Hey, Boss, David Sedaris wants to correct you
Humorist David Sedaris has noticed some irritating habits lately:
I travel across America twice a year, making lots of stops along the way, and each time the country feels a little different.
On this latest trip I noticed an increased use of the word "perfect," not as an adjective – a perfect spinach soufflé, a perfect figure eight – but as a response to a statement.
"We're on the 8:30 flight."
"I'll have the eggs over easy."
I don't mind perfect, it's just something I noticed.
I also noticed a lot more men addressing me as "Boss."
"I'd like to check out of my room."
"All right, Boss."
Why does that bother me so? I wondered.
In a restaurant one morning, my waiter came around with the coffee pot. "Top you off, Boss?
"I don't want to be a pill," I said, "but please don't call me that."
"What would you like me to call you instead?" he asked.
"'Sir' would work," I told him. "I mean, it's what I'd call you." (I thought for a moment that "Mister" was an option, though that's what a child would say: "Hey, Mister, you dropped something!" It's at least earnest, though.)
There always seems to be a smirk behind "Boss." It's like addressing a woman as "Princess."
"So, you'll have a latte, and anything else, Princess?"
My father used to call other men "Sonny." Not if they were kids or wore suits and ties, but only if they were his age, and pumped his gas, or carried his golf clubs. It made my sisters and me cringe. It was like he was rubbing their noses in something. "Chief" had a similar ring to it, as did "Sport."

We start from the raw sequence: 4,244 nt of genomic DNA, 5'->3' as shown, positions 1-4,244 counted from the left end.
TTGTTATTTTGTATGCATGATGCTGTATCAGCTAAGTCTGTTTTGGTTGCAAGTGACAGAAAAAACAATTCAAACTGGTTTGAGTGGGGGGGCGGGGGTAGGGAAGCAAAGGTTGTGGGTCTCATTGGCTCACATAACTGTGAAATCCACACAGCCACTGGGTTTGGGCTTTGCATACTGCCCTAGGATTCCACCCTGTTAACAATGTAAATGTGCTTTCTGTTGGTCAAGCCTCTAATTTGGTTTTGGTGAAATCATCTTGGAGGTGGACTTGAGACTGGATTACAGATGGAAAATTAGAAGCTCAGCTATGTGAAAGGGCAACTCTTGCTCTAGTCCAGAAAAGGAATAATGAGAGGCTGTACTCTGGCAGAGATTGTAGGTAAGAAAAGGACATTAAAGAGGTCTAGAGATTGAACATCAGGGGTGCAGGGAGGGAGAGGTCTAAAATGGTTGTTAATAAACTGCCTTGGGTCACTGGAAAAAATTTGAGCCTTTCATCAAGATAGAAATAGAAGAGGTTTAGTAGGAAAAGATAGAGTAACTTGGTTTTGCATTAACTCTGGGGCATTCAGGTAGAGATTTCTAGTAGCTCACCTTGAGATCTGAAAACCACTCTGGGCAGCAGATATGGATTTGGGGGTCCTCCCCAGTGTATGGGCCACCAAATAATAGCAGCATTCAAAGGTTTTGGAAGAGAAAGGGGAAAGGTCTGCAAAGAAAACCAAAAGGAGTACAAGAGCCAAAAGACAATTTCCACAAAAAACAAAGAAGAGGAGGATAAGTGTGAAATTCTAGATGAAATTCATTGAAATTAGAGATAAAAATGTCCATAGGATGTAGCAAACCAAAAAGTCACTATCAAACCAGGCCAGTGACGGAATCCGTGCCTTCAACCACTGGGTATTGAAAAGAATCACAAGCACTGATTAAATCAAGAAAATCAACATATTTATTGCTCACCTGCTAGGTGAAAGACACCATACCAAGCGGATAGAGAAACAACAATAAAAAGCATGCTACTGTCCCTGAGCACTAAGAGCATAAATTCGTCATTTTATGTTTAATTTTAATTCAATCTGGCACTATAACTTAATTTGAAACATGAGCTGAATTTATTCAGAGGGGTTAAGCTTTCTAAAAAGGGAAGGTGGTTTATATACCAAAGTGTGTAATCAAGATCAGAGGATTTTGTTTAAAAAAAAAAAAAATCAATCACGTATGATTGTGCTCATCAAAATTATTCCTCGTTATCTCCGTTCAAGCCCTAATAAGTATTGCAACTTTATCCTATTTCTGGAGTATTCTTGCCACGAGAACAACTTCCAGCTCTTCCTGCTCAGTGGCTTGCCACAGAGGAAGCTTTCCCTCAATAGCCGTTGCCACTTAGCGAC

In England you hear "Mate." "Who do you say Mate to?" I asked my British friend, Dave. "People I think will say it to me," he answered.
In that regard it's like "Man." "Hey, Man, you dropped your wallet!"
I always thought "Sir" came after "Man," and am hoping that "Boss" is just a passing phase, like "Dude" was. In the meantime, I'll continue to gently correct people, and in response they'll nod the way you do when you're only half-listening, and say, "Perfect."
For more info:
- "Happy-Go-Lucky" by David Sedaris (Little, Brown), in Hardcover, eBook and Audio formats, available via Amazon, Barnes & Noble and Indiebound
Story produced by Amy Wall.
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